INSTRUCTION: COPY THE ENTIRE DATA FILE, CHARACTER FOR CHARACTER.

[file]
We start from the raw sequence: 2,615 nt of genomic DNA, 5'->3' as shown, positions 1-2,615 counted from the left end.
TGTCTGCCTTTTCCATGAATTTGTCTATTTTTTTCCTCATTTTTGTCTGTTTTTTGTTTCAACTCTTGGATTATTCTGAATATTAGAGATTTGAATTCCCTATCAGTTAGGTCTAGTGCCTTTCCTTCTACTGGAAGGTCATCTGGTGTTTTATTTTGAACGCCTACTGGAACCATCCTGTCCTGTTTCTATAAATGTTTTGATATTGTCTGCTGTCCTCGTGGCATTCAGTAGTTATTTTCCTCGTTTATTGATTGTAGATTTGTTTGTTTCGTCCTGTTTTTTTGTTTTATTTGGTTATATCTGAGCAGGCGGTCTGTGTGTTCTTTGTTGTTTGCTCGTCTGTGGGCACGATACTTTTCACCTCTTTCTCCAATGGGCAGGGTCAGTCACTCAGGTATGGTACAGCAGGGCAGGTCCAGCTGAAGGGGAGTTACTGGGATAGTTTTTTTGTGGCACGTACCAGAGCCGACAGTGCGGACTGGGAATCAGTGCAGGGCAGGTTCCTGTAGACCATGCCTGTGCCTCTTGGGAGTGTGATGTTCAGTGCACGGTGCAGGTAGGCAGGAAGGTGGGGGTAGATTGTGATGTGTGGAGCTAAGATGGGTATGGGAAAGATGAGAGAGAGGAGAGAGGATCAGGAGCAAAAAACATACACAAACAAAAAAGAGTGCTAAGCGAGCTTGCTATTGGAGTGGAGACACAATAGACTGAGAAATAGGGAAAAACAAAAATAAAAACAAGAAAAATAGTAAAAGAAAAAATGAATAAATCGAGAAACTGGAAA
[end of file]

We start from the raw sequence: 2,615 nt of genomic DNA, 5'->3' as shown, positions 1-2,615 counted from the left end.
TGTCTGCCTTTTCCATGAATTTGTCTATTTTTTTCCTCATTTTTGTCTGTTTTTTGTTTCAACTCTTGGATTATTCTGAATATTAGAGATTTGAATTCCCTATCAGTTAGGTCTAGTGCCTTTCCTTCTACTGGAAGGTCATCTGGTGTTTTATTTTGAACGCCTACTGGAACCATCCTGTCCTGTTTCTATAAATGTTTTGATATTGTCTGCTGTCCTCGTGGCATTCAGTAGTTATTTTCCTCGTTTATTGATTGTAGATTTGTTTGTTTCGTCCTGTTTTTTTGTTTTATTTGGTTATATCTGAGCAGGCGGTCTGTGTGTTCTTTGTTGTTTGCTCGTCTGTGGGCACGATACTTTTCACCTCTTTCTCCAATGGGCAGGGTCAGTCACTCAGGTATGGTACAGCAGGGCAGGTCCAGCTGAAGGGGAGTTACTGGGATAGTTTTTTTGTGGCACGTACCAGAGCCGACAGTGCGGACTGGGAATCAGTGCAGGGCAGGTTCCTGTAGACCATGCCTGTGCCTCTTGGGAGTGTGATGTTCAGTGCACGGTGCAGGTAGGCAGGAAGGTGGGGGTAGATTGTGATGTGTGGAGCTAAGATGGGTATGGGAAAGATGAGAGAGAGGAGAGAGGATCAGGAGCAAAAAACATACACAAACAAAAAAGAGTGCTAAGCGAGCTTGCTATTGGAGTGGAGACACAATAGACTGAGAAATAGGGAAAAACAAAAATAAAAACAAGAAAAATAGTAAAAGAAAAAATGAATAAATCGAGAAACTGGAAA